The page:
in

Who, exactly, is Apple’s new iPad Pro for again?

The iPad Pro was originally positioned as a laptop replacement but has evolved more into a specialist machine. — Picture courtesy of Apple

Subscribe to our Telegram channel for the latest updates on news you need to know.


KUALA LUMPUR,  April 21 — It’s inevitable, really, whenever the latest (insert Apple product here) comes out I get asked if I’d recommend it. The new iPad Pro is great but that makes it even trickier deciding on who would be best served by it.

If you missed the news, Apple launched a new line of products including tracker tags, redesigned iMacs, an updated Apple 4K with a greatly improved remote and yes, the new iPad Pro.

A beating M1 heart

What stands out most about this year’s iPad Pro is that it now shares the same processor as its latest Macs — the M1 chip. The iPad Pro has always had a crazy-fast processor but having a desktop processor changes the tablet game.

Apple claims that the new chip offers 40 per cent performance gains over last year’s model but basically offering desktop processing power in a tablet is a step up.

Now of course the inevitable question is whether the iPad Pro could run MacOS or if there are plans for that to happen.

The answer on whether it will come with MacOS is as of now: no. Why not? Apple’s been reticent about adding touch-capability to the MacOS platform despite it being a norm on Windows computers.

Though Microsoft has added Intel processors to its Surface tablets, Apple has firmly kept its tablet and laptop lines separate, form factor and operation system-wise.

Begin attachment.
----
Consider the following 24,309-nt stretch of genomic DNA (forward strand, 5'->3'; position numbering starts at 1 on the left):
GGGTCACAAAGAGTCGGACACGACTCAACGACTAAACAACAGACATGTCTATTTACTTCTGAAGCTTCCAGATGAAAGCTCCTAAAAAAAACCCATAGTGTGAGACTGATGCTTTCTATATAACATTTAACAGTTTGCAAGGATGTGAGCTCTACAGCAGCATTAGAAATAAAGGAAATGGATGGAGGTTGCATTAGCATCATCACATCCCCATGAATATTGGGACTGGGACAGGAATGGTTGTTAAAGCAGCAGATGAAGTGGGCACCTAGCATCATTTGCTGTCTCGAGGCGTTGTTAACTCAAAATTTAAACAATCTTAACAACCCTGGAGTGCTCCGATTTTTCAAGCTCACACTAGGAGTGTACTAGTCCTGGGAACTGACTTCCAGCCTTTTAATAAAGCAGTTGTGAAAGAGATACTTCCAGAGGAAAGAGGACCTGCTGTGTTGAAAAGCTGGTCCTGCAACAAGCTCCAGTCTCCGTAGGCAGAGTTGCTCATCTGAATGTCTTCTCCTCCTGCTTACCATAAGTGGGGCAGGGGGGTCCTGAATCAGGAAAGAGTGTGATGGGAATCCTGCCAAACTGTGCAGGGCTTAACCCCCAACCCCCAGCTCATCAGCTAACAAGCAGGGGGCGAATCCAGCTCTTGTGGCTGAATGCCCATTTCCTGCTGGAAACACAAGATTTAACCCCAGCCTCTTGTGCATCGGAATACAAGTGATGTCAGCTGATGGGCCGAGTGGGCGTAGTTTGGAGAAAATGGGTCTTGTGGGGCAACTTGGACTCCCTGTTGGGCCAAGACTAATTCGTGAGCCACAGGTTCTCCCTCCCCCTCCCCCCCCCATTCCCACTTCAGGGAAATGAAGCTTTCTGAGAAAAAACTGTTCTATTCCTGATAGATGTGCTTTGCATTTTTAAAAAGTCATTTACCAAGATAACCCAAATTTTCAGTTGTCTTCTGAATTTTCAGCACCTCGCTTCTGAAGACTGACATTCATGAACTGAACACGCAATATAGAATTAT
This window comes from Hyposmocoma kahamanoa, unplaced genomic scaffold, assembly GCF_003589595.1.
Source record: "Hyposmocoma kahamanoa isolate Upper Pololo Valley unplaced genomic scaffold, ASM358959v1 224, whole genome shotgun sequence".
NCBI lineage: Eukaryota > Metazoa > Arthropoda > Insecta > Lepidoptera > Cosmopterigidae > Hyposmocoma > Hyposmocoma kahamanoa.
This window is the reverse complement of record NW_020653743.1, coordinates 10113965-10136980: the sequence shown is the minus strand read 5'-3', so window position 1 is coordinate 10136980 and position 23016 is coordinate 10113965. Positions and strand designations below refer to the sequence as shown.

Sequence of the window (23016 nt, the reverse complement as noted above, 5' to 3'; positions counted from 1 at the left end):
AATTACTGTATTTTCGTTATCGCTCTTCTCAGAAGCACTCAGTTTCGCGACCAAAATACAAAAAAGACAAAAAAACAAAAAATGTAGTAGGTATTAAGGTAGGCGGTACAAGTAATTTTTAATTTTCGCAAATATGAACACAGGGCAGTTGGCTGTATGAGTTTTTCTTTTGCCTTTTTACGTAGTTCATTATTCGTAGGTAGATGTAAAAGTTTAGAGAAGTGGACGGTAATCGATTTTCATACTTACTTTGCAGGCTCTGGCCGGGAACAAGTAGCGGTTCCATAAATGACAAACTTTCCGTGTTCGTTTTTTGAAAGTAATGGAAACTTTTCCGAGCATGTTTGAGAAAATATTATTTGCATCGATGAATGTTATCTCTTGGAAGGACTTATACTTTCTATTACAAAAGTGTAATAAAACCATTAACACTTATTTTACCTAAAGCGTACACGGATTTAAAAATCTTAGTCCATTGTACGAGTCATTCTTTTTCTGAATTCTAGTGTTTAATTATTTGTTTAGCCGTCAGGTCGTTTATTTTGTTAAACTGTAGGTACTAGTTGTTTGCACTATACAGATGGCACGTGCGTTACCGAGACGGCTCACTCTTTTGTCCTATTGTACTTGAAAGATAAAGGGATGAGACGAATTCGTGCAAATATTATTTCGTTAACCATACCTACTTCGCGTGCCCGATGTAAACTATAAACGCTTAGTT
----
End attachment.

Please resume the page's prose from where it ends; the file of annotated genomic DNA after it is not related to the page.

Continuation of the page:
Seen through a technical standpoint, despite running on an M1 processor, the iPad Pro’s software and hardware architecture differ enough from the Mac’s that it would take serious tinkering with the MacOS for it to run on an iPad.

Let’s not forget that while you can run iOS apps on the Mac, anything that is touch-dependant does not run very well. Sure you can install them but you can’t quite replicate the ease of using an iOS app onto a desktop. 

The highlight of the iPad Pro update is the new Liquid Retina XDR screen on the 12.9-inch model . — Picture courtesy of Apple
The highlight of the iPad Pro update is the new Liquid Retina XDR screen on the 12.9-inch model . — Picture courtesy of Apple

Again, who would want this?

With the huge upgrade to the 12.9-inch display which has a Liquid Retina XDR screen powered by 10,000 minute LEDs, it’s rather obvious who this iPad Pro will appeal to most.

The event demos highlighted such apps as Filmic Pro, Procreate, Adobe’s apps and Lumifusion—which means it will appeal most to media creatives on the go.

Adobe has worked closely with Apple to replicate the desktop experience very closely on the iPad and has also updated its suite of products to run on machines using the M1 processor.

With the additional 2TB of storage and the support for Thunderbolt to add on accessories, the iPad Pro makes an attractive proposition for creatives who want a lot of power and portability.

Social media has especially been a boon for apps such as Procreate where artists regularly share art drawn on iPads with Procreate directly to Instagram and other sharing platforms.

Procreate’s time-lapse replay has also allowed artists to share their process as well as create tutorials.

Being able to both draw, edit video and then share their creations in the shortest time has made the iPad very popular with digital artists with a large online following.

While Apple did also share demos of how easy it is to edit music scores on the iPad Pro it would be interesting to see if in future iPad Pros will also be music studio mainstays.

As of now, there is no release date for the iPad Pro besides a “soon” but pricing starts from RM3,499 for the 11-inch model and RM4,799 12.9-inch model with the higher storage options (1 and 2TB) coming with 16GB RAM and the other models with 8GB RAM.

While the new purple iPhone 12 model will probably be the most ‘flexed’ on Instagram in the next few weeks, the new iPad Pro might just end up being on the most desired list for creative professionals this year.

Reference